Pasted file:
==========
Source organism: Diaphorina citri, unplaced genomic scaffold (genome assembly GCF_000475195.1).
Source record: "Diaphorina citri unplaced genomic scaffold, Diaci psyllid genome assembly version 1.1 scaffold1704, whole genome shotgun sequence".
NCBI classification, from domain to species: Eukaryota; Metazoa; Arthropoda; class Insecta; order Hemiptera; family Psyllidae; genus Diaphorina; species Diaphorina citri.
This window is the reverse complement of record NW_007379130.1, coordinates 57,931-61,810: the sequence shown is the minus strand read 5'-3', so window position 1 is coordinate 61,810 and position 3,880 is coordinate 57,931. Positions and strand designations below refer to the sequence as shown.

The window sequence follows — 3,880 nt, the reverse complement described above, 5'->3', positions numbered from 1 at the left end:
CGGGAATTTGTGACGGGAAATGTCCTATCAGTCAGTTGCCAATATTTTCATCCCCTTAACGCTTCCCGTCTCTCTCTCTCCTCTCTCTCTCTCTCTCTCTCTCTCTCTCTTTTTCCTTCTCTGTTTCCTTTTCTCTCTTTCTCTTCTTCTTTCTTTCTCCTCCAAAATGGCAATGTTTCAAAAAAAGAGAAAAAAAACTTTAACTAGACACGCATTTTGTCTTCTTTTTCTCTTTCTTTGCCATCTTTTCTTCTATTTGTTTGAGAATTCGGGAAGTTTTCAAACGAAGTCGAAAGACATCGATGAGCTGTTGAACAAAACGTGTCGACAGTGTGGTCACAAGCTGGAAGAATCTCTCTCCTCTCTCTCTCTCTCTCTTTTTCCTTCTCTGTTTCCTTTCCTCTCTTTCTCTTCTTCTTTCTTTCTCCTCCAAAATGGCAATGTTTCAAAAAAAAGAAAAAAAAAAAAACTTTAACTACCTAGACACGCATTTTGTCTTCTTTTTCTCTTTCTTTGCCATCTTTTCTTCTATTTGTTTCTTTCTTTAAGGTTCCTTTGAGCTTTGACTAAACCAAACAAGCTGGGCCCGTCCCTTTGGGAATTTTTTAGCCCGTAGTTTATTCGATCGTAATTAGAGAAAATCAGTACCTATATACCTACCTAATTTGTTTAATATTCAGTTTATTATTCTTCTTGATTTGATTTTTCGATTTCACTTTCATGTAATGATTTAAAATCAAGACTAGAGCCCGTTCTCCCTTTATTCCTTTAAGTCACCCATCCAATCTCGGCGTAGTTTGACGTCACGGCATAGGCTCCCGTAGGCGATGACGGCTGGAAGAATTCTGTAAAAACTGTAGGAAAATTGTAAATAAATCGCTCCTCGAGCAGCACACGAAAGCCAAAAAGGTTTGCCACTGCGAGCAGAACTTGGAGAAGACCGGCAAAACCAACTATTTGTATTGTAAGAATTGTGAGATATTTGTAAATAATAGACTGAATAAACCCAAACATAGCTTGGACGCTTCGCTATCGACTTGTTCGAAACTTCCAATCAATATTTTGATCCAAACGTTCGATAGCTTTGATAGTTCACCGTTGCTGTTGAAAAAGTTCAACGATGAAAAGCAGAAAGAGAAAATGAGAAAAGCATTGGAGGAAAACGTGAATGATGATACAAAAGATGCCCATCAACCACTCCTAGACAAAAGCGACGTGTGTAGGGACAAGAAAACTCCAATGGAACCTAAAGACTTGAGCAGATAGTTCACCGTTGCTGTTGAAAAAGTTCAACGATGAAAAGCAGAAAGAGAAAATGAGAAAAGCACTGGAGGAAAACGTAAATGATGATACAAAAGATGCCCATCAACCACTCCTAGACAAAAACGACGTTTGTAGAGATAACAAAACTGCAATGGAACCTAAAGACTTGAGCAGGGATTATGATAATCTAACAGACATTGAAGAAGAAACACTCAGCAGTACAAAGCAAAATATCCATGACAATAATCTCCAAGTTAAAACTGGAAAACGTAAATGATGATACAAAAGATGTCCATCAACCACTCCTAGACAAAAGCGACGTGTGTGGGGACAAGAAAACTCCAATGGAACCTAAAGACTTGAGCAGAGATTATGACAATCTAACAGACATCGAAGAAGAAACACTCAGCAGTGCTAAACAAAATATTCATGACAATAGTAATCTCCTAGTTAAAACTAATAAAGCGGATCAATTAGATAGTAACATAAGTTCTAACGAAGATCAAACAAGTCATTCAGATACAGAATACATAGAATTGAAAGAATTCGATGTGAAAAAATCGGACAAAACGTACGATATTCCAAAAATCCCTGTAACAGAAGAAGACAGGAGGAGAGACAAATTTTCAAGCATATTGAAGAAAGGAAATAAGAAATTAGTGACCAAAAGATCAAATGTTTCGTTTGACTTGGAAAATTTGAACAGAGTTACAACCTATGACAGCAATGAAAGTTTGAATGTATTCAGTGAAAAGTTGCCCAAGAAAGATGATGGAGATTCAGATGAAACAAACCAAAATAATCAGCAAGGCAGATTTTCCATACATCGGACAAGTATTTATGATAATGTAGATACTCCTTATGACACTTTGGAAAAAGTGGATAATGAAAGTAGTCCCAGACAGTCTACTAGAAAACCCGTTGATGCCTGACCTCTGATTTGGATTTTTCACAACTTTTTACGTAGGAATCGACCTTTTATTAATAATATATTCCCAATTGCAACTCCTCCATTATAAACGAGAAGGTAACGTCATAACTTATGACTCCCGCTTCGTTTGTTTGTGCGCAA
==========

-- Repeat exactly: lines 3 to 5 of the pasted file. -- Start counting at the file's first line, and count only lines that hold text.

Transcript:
NCBI classification, from domain to species: Eukaryota; Metazoa; Arthropoda; class Insecta; order Hemiptera; family Psyllidae; genus Diaphorina; species Diaphorina citri.
This window is the reverse complement of record NW_007379130.1, coordinates 57,931-61,810: the sequence shown is the minus strand read 5'-3', so window position 1 is coordinate 61,810 and position 3,880 is coordinate 57,931. Positions and strand designations below refer to the sequence as shown.

The window sequence follows — 3,880 nt, the reverse complement described above, 5'->3', positions numbered from 1 at the left end: